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Language Planning as a Sociolinguistic Experiment

By: Ernst Jahr

Provides richly detailed insight into the uniqueness of the Norwegian language development. Marks the 200th anniversary of the birth of the Norwegian nation following centuries of Danish rule


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Acquiring Phonology: A Cross-Generational Case-Study

By Neil Smith

The study also highlights the constructs of current linguistic theory, arguing for distinctive features and the notion 'onset' and against some of the claims of Optimality Theory and Usage-based accounts.


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Language Production and Interpretation: Linguistics meets Cognition

By Henk Zeevat

The importance of Henk Zeevat's new monograph cannot be overstated. [...] I recommend it to anyone who combines interests in language, logic, and computation [...]. David Beaver, University of Texas at Austin


Academic Paper


Title: 'An information-theoretic, vector-space-model approach to cross-language information retrieval'
Author: PeterA.Chew
Email: click here to access email
Homepage: 'http://www.dissertation.com/library/1121784a.htm'
Institution: 'Sandia National Laboratories'
Author: BrettW.Bader
Institution: 'Sandia National Laboratories'
Author: StephenHelmreich
Institution: 'New Mexico State University'
Author: AhmedAbdelali
Institution: 'New Mexico State University'
Author: StephenJ.Verzi
Institution: 'Sandia National Laboratories'
Linguistic Field: 'Computational Linguistics'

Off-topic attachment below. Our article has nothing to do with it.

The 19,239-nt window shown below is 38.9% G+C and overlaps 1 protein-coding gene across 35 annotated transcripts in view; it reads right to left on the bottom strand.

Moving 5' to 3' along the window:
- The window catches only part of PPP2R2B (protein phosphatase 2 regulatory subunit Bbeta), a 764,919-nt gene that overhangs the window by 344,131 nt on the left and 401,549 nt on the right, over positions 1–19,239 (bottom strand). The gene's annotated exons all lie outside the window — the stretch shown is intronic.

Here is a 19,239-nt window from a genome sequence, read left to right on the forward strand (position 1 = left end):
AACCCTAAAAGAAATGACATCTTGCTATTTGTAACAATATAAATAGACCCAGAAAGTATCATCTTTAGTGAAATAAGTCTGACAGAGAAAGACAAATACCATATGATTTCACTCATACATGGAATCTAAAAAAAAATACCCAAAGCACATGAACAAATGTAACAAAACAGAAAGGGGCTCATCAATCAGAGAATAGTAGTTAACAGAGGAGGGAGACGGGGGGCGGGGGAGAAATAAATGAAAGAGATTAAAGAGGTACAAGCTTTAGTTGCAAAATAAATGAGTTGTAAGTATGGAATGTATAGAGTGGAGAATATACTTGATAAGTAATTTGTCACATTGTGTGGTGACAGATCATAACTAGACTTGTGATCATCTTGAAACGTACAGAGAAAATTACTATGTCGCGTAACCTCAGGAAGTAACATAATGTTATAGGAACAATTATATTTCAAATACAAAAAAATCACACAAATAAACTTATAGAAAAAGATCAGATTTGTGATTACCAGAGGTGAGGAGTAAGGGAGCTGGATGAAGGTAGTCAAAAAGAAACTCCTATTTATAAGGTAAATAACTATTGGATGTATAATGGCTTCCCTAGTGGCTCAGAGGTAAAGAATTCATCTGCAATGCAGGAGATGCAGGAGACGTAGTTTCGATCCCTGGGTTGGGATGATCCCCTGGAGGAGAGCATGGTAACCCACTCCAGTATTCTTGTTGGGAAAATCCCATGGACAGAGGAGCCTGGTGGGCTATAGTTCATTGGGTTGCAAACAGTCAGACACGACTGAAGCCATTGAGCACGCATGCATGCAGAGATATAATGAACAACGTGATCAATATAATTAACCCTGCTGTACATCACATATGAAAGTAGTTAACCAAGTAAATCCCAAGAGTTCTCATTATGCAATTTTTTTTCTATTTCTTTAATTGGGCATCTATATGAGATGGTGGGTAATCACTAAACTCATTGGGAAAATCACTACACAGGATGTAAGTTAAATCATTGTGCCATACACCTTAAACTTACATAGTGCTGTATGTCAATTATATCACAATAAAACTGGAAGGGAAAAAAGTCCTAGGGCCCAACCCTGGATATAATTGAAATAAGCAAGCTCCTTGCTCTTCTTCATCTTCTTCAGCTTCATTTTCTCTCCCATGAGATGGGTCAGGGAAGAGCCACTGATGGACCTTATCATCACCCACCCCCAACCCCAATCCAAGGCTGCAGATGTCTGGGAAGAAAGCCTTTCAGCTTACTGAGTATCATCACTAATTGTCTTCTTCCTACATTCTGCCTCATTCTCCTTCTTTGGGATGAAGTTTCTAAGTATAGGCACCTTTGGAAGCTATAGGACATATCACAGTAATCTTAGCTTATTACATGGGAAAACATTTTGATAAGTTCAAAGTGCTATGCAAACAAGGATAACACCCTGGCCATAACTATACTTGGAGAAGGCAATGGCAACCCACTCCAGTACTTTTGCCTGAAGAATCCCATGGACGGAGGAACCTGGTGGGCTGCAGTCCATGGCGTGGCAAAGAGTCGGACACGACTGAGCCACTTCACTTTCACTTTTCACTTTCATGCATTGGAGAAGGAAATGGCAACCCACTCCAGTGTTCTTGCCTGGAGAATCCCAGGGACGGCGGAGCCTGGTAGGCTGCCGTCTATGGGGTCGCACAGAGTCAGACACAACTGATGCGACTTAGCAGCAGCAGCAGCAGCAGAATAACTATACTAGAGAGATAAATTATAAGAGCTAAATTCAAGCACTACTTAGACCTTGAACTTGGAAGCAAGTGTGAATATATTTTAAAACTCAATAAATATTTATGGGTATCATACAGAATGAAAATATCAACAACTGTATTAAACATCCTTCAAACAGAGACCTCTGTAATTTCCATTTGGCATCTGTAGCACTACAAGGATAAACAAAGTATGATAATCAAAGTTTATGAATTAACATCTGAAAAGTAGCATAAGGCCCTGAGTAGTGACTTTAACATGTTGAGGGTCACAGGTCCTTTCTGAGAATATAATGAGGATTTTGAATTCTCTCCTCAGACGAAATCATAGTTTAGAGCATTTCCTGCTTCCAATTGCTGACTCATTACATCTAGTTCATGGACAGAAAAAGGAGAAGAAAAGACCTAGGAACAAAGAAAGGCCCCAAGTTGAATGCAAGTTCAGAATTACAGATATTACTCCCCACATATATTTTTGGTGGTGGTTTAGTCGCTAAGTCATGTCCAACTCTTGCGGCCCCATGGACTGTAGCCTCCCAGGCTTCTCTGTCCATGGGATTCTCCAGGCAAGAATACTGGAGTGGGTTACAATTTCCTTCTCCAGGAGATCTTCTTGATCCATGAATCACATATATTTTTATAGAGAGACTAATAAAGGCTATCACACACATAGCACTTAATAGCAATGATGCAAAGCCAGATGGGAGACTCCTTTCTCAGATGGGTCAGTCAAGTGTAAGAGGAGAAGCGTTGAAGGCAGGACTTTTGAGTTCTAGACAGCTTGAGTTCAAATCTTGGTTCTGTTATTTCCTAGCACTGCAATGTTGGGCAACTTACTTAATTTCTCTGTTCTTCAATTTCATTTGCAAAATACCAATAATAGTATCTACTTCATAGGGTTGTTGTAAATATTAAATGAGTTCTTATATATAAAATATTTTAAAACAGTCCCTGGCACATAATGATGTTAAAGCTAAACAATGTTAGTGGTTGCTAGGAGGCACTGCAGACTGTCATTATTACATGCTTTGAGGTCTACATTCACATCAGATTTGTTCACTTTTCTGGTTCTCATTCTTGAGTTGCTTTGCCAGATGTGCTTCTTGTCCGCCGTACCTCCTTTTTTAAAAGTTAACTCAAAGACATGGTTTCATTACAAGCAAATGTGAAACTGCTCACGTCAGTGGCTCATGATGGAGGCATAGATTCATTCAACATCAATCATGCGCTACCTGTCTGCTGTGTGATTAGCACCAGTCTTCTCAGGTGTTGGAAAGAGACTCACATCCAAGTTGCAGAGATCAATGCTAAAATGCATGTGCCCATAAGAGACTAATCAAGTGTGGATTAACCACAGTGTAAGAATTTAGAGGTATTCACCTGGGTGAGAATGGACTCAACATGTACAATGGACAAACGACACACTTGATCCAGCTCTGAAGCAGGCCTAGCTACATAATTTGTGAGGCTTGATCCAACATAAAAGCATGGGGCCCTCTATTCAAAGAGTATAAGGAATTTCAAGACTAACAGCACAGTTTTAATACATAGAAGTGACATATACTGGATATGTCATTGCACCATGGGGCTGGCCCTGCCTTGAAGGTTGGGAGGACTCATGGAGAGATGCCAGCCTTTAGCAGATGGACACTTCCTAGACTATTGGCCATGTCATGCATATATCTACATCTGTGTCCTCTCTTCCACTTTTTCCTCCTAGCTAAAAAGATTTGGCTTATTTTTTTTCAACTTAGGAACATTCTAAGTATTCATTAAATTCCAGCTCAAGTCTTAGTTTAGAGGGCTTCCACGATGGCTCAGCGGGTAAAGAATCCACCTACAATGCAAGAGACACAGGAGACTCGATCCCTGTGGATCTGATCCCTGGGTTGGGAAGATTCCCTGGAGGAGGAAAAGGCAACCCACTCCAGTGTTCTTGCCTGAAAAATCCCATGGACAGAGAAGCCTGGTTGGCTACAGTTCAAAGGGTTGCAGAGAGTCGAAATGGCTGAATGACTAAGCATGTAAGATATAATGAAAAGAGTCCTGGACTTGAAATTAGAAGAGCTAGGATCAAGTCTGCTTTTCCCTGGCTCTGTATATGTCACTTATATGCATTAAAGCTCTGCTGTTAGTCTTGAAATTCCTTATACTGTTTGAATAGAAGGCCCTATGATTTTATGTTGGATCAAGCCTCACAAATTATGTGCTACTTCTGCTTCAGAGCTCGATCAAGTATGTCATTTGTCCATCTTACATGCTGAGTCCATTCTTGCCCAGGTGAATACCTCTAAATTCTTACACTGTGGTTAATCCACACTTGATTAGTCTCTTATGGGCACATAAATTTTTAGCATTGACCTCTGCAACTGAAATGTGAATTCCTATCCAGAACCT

Abstract: In this article, we demonstrate several novel ways in which insights from information theory (IT) and computational linguistics (CL) can be woven into a vector-space-model (VSM) approach to information retrieval (IR). Our proposals focus, essentially, on three areas: pre-processing (morphological analysis), term weighting, and alternative geometrical models to the widely used term-by-document matrix. The latter include (1) PARAFAC2 decomposition of a term-by-document-by-language tensor, and (2) eigenvalue decomposition of a term-by-term matrix (inspired by Statistical Machine Translation). We evaluate all proposals, comparing them to a ???standard??? approach based on Latent Semantic Analysis, on a multilingual document clustering task. The evidence suggests that proper consideration of IT within IR is indeed called for: in all cases, our best results are achieved using the information-theoretic variations upon the standard approach. Furthermore, we show that different information-theoretic options can be combined for still better results. A key function of language is to encode and convey information, and contributions of IT to the field of CL can be traced back a number of decades. We think that our proposals help bring IR and CL more into line with one another. In our conclusion, we suggest that the fact that our proposals yield empirical improvements is not coincidental given that they increase the theoretical transparency of VSM approaches to IR; on the contrary, they help shed light on why aspects of these approaches work as they do.

CUP at LINGUIST

This article appears in Natural Language Engineering Vol. 17, Issue 1, which you can read on Cambridge's site or on LINGUIST .



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